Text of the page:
State health officials announced this afternoon that Cambridge, Newton, Watertown and Waltham have been upgraded from low to moderate risk for West Nile Virus.
The announcement comes after multiple mosquitoes infected with the virus were found in those communities, according to a statement from the Massachusetts Department of Public Health.
"Due to multiple WNV positive mosquitoes and based on similarities in mosquito habitat types, Newton, Cambridge, Watertown, and Waltham are being moved to moderate risk," the statement said.
State officials warn that although the virus can infect everyone, those over the age of 50 are at higher risk for severe infection.
According to the US Centers for Disease Control, one in five people who have contracted West Nile Virus develop a fever, headache, body aches, joint pains, vomiting, diarrhea, or rash, but can usually be cured. Less than 1 percent of those with the disease will develop a neurological illness; about 10 percent of those cases can be fatal.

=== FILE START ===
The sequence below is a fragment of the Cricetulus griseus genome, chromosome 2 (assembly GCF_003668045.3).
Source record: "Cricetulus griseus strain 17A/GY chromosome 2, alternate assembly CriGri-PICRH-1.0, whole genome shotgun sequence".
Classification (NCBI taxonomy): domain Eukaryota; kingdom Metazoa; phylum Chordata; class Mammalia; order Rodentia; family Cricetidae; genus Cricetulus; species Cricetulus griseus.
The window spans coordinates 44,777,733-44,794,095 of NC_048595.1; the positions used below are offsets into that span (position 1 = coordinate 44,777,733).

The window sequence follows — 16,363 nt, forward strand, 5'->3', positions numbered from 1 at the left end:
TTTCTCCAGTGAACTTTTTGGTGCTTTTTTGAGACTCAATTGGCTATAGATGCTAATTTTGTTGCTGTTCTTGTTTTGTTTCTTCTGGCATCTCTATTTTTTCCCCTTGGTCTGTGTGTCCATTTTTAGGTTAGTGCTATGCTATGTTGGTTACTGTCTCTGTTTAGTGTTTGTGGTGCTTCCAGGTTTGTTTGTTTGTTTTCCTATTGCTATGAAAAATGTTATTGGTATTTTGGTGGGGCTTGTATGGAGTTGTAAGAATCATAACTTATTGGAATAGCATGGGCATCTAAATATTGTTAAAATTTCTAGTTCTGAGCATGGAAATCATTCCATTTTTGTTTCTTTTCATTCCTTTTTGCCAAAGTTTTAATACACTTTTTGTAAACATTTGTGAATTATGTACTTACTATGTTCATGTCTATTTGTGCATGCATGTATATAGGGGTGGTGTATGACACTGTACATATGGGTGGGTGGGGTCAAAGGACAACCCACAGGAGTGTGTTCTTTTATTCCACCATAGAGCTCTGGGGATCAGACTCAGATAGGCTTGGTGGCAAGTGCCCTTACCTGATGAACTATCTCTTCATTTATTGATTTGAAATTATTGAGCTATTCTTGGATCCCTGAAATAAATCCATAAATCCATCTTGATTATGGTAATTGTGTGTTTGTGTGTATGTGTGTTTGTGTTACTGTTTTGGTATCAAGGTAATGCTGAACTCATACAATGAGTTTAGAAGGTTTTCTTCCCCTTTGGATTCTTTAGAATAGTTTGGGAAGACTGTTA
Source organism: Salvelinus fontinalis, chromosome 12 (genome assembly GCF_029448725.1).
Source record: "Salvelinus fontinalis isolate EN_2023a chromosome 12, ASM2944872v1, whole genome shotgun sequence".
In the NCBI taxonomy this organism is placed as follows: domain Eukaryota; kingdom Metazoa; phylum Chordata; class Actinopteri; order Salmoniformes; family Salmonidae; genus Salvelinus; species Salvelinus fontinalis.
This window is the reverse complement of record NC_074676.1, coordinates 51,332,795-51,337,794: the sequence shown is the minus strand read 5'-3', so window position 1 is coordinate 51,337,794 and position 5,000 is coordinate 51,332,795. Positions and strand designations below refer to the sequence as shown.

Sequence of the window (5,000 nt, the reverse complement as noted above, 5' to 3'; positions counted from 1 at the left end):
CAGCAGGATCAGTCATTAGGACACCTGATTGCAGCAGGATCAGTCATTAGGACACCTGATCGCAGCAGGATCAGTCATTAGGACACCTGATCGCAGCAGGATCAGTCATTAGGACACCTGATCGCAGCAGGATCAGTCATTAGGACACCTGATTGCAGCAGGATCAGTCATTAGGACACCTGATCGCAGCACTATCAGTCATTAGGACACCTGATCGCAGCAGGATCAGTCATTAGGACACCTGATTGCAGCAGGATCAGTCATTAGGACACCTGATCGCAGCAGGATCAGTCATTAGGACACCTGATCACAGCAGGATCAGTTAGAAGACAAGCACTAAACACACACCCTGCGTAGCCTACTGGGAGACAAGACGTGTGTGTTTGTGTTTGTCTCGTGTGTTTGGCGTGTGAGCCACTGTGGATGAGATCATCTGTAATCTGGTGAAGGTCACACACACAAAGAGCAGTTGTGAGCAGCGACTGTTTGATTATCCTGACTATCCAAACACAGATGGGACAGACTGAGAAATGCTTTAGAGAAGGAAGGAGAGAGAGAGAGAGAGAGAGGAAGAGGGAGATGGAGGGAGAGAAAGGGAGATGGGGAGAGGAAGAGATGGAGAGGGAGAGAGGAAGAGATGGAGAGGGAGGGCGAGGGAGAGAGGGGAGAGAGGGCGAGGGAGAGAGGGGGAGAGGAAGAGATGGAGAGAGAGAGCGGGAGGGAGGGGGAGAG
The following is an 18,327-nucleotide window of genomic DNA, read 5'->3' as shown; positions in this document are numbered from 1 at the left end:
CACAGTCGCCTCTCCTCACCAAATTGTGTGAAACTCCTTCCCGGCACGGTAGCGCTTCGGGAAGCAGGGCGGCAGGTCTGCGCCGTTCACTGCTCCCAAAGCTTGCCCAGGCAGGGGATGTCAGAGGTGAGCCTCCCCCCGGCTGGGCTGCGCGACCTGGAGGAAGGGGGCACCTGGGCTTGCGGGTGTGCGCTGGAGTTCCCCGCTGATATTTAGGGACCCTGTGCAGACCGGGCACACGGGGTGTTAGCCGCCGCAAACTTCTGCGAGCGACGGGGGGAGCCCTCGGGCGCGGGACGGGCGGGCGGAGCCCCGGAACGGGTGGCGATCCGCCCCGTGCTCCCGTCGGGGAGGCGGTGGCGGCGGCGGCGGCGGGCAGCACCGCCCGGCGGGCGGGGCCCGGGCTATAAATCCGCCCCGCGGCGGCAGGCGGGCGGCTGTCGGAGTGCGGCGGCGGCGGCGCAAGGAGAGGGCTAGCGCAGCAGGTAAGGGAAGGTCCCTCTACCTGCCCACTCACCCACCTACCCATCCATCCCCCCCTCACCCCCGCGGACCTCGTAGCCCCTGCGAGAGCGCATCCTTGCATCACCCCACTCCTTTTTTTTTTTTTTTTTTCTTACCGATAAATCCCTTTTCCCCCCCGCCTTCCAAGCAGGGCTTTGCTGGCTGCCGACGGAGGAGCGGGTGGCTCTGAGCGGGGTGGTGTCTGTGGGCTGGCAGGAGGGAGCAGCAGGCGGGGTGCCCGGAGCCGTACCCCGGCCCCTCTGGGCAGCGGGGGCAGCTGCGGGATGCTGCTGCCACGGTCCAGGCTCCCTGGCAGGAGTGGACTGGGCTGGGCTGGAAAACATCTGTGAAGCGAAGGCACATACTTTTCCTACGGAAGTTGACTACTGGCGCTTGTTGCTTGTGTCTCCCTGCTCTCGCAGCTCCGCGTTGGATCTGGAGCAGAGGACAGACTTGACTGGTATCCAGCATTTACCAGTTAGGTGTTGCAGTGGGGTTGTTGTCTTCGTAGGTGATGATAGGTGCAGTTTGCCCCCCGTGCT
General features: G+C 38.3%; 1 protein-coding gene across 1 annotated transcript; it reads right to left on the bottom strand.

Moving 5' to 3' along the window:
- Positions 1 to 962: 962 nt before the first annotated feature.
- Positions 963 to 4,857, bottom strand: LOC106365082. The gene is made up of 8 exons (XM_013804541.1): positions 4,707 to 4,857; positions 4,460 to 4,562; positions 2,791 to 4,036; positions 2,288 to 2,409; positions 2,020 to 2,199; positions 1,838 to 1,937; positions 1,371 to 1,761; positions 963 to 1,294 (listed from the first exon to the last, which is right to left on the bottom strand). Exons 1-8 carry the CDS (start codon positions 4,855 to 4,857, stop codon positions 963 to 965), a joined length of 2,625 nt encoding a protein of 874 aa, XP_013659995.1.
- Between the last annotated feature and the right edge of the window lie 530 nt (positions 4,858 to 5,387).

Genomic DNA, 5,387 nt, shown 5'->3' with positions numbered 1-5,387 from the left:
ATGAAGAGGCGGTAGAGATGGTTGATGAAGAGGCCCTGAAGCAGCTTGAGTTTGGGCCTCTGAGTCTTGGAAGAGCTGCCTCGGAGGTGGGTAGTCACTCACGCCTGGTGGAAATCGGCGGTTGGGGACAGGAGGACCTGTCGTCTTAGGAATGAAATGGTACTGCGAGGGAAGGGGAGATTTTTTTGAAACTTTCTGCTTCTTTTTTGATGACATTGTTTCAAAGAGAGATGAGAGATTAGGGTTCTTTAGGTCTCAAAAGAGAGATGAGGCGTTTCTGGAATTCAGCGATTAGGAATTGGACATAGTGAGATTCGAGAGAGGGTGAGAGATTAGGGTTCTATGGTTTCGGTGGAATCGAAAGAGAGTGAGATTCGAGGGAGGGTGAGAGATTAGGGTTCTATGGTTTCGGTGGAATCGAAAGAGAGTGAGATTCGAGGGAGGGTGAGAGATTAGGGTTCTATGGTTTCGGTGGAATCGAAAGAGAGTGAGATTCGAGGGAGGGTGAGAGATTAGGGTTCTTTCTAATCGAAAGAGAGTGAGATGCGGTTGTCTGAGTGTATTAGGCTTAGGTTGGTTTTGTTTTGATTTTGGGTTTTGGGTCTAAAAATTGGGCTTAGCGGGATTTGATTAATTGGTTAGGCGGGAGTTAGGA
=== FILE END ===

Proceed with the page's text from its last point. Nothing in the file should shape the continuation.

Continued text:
Last year, a Brookline woman in her 20s was infected with the virus, but recovered.
A Worcester man in his 60s died from the virus earlier last summer, the first death caused by the virus in Massachusetts since 2005.
Residents can avoid mosquito bites while outdoors by wearing insect repellant and sporting long sleeves from dusk to dawn. Since mosquitoes lay eggs in standing water, officials also advise residents to drain any outside their home, including in gutters, drains, or unused flowerpots and wading pools.
Residents can also keep mosquitoes out of their home by making sure all screens in their doors and window are tight-fitting.
For more information, visit the state's health website, or call the state's public health information line at 1-866-MASS-WNV (1-866-627-7968).
Jaclyn Reiss can be reached at firstname.lastname@example.org